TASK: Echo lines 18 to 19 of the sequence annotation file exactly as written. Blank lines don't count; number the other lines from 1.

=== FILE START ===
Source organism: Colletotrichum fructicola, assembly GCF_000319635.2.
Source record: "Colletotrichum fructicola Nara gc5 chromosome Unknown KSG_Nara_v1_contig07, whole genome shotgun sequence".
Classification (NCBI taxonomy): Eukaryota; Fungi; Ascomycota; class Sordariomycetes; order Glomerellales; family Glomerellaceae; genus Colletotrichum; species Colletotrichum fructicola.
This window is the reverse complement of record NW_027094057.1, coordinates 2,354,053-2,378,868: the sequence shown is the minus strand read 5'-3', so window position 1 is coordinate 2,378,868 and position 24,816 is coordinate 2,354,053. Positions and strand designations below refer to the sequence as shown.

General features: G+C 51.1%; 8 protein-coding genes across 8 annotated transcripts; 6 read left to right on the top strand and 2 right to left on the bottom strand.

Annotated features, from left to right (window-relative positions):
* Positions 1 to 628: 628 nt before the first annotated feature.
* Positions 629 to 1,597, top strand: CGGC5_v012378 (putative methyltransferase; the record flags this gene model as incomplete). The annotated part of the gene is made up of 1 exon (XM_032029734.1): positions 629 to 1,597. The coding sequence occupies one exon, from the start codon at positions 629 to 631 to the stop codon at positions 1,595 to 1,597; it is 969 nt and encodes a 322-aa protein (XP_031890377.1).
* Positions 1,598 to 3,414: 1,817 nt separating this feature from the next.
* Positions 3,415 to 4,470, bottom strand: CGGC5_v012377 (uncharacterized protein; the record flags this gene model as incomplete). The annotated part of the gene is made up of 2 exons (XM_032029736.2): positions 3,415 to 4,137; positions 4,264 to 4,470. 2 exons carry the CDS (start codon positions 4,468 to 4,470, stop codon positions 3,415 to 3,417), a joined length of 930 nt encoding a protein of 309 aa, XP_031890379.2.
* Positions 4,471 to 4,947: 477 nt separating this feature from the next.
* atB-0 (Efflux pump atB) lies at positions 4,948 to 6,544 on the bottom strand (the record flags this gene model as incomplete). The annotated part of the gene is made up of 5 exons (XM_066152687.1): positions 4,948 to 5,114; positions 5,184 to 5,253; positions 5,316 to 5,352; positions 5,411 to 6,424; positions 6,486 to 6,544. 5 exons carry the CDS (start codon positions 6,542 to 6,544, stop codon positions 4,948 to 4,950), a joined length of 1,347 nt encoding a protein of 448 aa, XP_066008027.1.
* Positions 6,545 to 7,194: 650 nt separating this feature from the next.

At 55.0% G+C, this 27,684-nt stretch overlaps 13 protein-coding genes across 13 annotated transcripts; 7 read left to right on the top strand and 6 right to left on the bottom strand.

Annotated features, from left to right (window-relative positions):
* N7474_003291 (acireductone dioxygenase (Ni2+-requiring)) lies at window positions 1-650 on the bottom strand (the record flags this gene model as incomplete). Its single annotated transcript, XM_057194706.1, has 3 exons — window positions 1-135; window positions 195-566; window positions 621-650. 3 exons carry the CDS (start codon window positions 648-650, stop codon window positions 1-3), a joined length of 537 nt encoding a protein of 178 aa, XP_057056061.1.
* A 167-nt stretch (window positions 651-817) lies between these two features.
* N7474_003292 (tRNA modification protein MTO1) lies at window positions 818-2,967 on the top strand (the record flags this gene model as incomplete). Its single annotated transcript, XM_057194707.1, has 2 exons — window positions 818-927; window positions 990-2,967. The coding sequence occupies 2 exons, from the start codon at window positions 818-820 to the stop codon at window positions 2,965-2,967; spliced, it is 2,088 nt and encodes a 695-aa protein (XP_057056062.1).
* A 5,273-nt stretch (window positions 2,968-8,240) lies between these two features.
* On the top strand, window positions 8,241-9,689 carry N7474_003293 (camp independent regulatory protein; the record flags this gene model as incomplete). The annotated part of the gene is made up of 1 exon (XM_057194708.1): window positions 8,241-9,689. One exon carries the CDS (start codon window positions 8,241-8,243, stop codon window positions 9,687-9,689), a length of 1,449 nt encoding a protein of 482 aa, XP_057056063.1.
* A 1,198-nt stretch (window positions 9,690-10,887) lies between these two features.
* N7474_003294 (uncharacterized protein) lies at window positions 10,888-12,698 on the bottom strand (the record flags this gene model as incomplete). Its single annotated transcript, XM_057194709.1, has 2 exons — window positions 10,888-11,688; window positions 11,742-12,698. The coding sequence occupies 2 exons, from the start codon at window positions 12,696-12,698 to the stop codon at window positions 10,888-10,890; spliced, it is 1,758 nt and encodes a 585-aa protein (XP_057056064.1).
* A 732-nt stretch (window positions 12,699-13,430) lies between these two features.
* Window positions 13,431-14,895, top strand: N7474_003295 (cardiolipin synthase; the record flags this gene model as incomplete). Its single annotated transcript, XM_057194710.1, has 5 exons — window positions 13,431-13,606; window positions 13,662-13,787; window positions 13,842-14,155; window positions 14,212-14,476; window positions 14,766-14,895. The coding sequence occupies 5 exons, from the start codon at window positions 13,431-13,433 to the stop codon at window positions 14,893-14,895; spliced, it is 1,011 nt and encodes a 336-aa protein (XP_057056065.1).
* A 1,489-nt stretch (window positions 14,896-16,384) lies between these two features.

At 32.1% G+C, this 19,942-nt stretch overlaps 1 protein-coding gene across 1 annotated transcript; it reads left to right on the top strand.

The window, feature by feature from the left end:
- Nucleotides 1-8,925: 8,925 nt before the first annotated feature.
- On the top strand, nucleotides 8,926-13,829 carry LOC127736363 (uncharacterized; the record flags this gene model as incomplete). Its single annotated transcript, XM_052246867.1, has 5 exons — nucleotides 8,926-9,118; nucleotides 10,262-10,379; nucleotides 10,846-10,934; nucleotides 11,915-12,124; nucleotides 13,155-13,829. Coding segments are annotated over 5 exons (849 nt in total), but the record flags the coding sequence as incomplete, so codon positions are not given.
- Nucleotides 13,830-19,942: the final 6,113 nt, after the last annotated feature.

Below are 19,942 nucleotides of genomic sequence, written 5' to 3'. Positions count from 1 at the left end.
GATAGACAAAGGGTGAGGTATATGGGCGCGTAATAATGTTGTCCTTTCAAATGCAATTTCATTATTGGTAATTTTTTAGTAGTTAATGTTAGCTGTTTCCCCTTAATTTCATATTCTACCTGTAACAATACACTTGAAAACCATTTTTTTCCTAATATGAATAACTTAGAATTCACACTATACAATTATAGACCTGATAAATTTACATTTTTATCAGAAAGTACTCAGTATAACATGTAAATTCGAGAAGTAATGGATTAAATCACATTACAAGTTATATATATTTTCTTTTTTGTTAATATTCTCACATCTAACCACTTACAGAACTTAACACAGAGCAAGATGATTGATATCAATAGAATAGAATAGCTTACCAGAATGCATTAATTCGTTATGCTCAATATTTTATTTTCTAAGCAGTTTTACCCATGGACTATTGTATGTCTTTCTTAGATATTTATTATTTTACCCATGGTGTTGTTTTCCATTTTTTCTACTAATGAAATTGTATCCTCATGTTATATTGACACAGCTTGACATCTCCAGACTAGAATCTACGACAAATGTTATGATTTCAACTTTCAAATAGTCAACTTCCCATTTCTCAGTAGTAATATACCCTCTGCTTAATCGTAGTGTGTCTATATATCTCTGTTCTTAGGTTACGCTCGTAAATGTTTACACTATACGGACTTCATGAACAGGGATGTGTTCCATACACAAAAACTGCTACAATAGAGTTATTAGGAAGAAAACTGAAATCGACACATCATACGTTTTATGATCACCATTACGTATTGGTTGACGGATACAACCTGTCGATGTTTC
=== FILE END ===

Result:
* N7474_003292 (tRNA modification protein MTO1) lies at window positions 818-2,967 on the top strand (the record flags this gene model as incomplete). Its single annotated transcript, XM_057194707.1, has 2 exons — window positions 818-927; window positions 990-2,967. The coding sequence occupies 2 exons, from the start codon at window positions 818-820 to the stop codon at window positions 2,965-2,967; spliced, it is 2,088 nt and encodes a 695-aa protein (XP_057056062.1).
* A 5,273-nt stretch (window positions 2,968-8,240) lies between these two features.